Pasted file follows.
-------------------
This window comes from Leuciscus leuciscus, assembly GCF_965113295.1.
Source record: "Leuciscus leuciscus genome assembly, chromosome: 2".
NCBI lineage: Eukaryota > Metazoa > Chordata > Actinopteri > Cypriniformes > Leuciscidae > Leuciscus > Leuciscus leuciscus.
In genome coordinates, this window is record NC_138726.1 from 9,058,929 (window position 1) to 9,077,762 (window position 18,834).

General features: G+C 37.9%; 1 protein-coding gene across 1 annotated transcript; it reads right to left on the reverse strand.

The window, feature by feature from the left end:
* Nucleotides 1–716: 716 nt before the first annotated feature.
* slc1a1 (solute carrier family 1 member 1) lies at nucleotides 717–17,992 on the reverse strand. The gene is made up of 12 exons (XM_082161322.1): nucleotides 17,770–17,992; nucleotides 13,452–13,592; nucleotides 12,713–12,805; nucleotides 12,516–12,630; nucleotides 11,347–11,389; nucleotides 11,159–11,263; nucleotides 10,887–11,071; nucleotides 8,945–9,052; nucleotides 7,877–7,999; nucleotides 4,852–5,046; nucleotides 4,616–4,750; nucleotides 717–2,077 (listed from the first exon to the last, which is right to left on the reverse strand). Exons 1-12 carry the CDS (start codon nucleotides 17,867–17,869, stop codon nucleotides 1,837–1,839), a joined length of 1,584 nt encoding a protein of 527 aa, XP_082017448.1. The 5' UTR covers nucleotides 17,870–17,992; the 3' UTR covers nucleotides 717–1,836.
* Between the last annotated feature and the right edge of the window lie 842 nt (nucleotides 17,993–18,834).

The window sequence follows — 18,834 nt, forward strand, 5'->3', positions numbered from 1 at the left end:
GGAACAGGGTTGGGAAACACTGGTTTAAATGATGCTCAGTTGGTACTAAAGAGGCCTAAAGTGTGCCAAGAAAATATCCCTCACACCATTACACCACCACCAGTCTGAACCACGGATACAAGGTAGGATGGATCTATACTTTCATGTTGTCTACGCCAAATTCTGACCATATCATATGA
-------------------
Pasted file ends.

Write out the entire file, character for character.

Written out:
This window comes from Leuciscus leuciscus, assembly GCF_965113295.1.
Source record: "Leuciscus leuciscus genome assembly, chromosome: 2".
NCBI lineage: Eukaryota > Metazoa > Chordata > Actinopteri > Cypriniformes > Leuciscidae > Leuciscus > Leuciscus leuciscus.
In genome coordinates, this window is record NC_138726.1 from 9,058,929 (window position 1) to 9,077,762 (window position 18,834).

General features: G+C 37.9%; 1 protein-coding gene across 1 annotated transcript; it reads right to left on the reverse strand.

The window, feature by feature from the left end:
* Nucleotides 1–716: 716 nt before the first annotated feature.
* slc1a1 (solute carrier family 1 member 1) lies at nucleotides 717–17,992 on the reverse strand. The gene is made up of 12 exons (XM_082161322.1): nucleotides 17,770–17,992; nucleotides 13,452–13,592; nucleotides 12,713–12,805; nucleotides 12,516–12,630; nucleotides 11,347–11,389; nucleotides 11,159–11,263; nucleotides 10,887–11,071; nucleotides 8,945–9,052; nucleotides 7,877–7,999; nucleotides 4,852–5,046; nucleotides 4,616–4,750; nucleotides 717–2,077 (listed from the first exon to the last, which is right to left on the reverse strand). Exons 1-12 carry the CDS (start codon nucleotides 17,867–17,869, stop codon nucleotides 1,837–1,839), a joined length of 1,584 nt encoding a protein of 527 aa, XP_082017448.1. The 5' UTR covers nucleotides 17,870–17,992; the 3' UTR covers nucleotides 717–1,836.
* Between the last annotated feature and the right edge of the window lie 842 nt (nucleotides 17,993–18,834).

The window sequence follows — 18,834 nt, forward strand, 5'->3', positions numbered from 1 at the left end:
GGAACAGGGTTGGGAAACACTGGTTTAAATGATGCTCAGTTGGTACTAAAGAGGCCTAAAGTGTGCCAAGAAAATATCCCTCACACCATTACACCACCACCAGTCTGAACCACGGATACAAGGTAGGATGGATCTATACTTTCATGTTGTCTACGCCAAATTCTGACCATATCATATGA